Islands, capes, and peninsulas are bodies of land that are partially or totally surrounded by water. They vary in size, but inevitably are prominent landmasses.
A cape is any land that extends out into water, especially a promontory (a narrow piece of land that extends from the coastline into the open water) that is significant for navigation. Some famous capes around the world are the Cape of Good Hope, a mountainous promontory south of Cape Town, South Africa, and near the southern point of Africa; Cape Morris Jesup in Greenland, the world's northernmost point of land (excluding the north polar ice cap); and Cape Cod, a sandy landmass in southeastern Massachusetts that forms a wide curve enclosing Cape Cod Bay.
Areas that contain capes traditionally attract people because of their proximity to open water, while helping to isolate residents from inland areas. The tendency for overpopulation, coupled with the isolated nature of a cape and proximity to oceans, often leads to problems in finding sources of fresh water and for the adequate disposal of wastes. Coordinated planning and management often is needed to guide development.
For example, the Cape Cod Commission was created in 1990 by an act of the Massachusetts General Court. As a result of intense growth in the 1980s, the Commission found that the region was at risk of uncoordinated or inappropriate use because of its unique coastal attractions and resources. The Commission was established as a regional planning and regulatory agency to design and implement a regional land-use plan policy for all of the Cape Cod area.
When surveyed, the majority of Cape Cod residents stated that they wanted the Cape Cod Commission to protect groundwater; encourage only clean, light industries, cultural facilities, and neighborhood businesses; protect homes from the fragile coastal environment; and restrict development that would harm the Cape. They realized that unplanned growth had brought traffic jams, mounting sewage and water quality problems, and congestion of a previously rural area. All were seen as ecological warnings that a strong regional planning effort was necessary for Cape Cod.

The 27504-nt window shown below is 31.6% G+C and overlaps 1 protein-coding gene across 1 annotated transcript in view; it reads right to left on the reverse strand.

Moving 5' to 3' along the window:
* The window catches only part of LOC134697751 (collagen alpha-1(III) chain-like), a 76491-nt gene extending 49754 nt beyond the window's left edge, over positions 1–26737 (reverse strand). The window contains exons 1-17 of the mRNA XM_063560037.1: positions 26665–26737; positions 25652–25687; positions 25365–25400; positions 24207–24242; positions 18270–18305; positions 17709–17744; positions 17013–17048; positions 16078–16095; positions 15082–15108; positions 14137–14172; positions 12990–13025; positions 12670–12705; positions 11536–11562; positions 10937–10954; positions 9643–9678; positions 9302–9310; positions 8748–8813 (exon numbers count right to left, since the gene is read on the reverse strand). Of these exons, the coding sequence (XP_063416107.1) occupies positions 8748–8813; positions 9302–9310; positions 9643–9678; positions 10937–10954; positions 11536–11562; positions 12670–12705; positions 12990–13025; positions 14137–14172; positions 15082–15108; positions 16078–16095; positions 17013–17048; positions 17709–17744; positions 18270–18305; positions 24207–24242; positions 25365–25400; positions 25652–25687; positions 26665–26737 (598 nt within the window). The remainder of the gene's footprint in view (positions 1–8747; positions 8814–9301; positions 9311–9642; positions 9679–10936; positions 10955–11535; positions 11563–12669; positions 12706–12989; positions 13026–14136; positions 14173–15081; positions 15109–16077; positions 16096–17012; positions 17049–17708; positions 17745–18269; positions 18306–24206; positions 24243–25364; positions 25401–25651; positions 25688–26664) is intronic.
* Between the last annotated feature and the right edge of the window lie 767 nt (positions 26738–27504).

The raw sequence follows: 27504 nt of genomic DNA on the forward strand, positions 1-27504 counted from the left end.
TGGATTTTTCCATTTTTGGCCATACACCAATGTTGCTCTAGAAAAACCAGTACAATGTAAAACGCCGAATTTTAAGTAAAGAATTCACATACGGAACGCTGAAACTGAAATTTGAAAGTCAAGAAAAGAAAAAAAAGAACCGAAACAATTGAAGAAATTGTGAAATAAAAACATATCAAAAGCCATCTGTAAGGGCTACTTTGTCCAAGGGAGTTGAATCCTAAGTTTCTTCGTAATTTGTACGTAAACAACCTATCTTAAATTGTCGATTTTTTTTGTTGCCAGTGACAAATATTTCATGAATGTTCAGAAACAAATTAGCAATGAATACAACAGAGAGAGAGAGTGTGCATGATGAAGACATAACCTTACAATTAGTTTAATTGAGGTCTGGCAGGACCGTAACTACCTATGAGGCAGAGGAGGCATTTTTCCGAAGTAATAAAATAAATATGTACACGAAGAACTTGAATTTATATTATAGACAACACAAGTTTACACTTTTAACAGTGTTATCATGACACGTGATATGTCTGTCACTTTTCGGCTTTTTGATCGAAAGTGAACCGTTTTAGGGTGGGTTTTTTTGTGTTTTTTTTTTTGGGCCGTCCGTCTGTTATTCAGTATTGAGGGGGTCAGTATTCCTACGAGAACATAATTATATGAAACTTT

The distinction between an island and a continent is based somewhat arbitrarily on the relative size of the landmass. An island is any comparatively small body of land completely surrounded by water. The largest island is Greenland (see sidebar), known locally as Kalaallit Nunaat, located in the North Atlantic Ocean near Canada. It is a territory of the Kingdom of Denmark, but has locally governed itself since 1979. In comparison, the smallest continent is Australia, with an area roughly 3.5 times the size of Greenland. Even though Australia is surrounded by the ocean, is not considered an island.
Islands can occur in groups or chains. An archipelago is a chain of islands that are close to one another. The Aleutian Islands of Alaska and the Hawaiian Islands are both archipelagos. The Philippines are composed of 7,100 islands, about 1,000 of which are inhabited, and 2,500 of which remain unnamed. The city of Venice, Italy is built on 118 small alluvial islands. Between these islands run about 150 canals, which are crossed by more than 400 bridges.
Islands form in a number of ways. When sea levels rise, as they have at the conclusion of each of the ice ages , islands may be created as previous coastal highlands are separated by the rising water. Such islands are found off the coasts of Maine, Scotland, and Norway. The subsidence, or sinking, of land may separate landmasses, such as in the British Isles, Sicily, and Japan. Islands may be formed at the mouths of large rivers during the formation of deltas .